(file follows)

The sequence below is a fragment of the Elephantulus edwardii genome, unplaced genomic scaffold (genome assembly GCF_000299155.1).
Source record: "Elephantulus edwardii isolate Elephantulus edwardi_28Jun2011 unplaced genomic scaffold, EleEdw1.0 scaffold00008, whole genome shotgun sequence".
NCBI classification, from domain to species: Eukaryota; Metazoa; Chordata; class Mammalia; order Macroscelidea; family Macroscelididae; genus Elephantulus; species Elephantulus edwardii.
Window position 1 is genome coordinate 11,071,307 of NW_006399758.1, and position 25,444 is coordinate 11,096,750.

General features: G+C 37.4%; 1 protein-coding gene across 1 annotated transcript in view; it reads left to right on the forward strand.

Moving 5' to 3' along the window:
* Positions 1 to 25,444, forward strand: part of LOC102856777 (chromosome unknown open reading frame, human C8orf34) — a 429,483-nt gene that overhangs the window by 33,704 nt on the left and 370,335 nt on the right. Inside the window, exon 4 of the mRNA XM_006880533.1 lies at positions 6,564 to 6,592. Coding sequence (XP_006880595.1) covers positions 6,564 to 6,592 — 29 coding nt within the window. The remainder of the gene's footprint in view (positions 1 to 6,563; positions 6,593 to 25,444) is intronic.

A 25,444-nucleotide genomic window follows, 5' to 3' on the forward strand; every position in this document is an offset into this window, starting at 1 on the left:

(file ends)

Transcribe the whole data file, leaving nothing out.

The sequence below is a fragment of the Elephantulus edwardii genome, unplaced genomic scaffold (genome assembly GCF_000299155.1).
Source record: "Elephantulus edwardii isolate Elephantulus edwardi_28Jun2011 unplaced genomic scaffold, EleEdw1.0 scaffold00008, whole genome shotgun sequence".
NCBI classification, from domain to species: Eukaryota; Metazoa; Chordata; class Mammalia; order Macroscelidea; family Macroscelididae; genus Elephantulus; species Elephantulus edwardii.
Window position 1 is genome coordinate 11,071,307 of NW_006399758.1, and position 25,444 is coordinate 11,096,750.

General features: G+C 37.4%; 1 protein-coding gene across 1 annotated transcript in view; it reads left to right on the forward strand.

Moving 5' to 3' along the window:
* Positions 1 to 25,444, forward strand: part of LOC102856777 (chromosome unknown open reading frame, human C8orf34) — a 429,483-nt gene that overhangs the window by 33,704 nt on the left and 370,335 nt on the right. Inside the window, exon 4 of the mRNA XM_006880533.1 lies at positions 6,564 to 6,592. Coding sequence (XP_006880595.1) covers positions 6,564 to 6,592 — 29 coding nt within the window. The remainder of the gene's footprint in view (positions 1 to 6,563; positions 6,593 to 25,444) is intronic.

A 25,444-nucleotide genomic window follows, 5' to 3' on the forward strand; every position in this document is an offset into this window, starting at 1 on the left: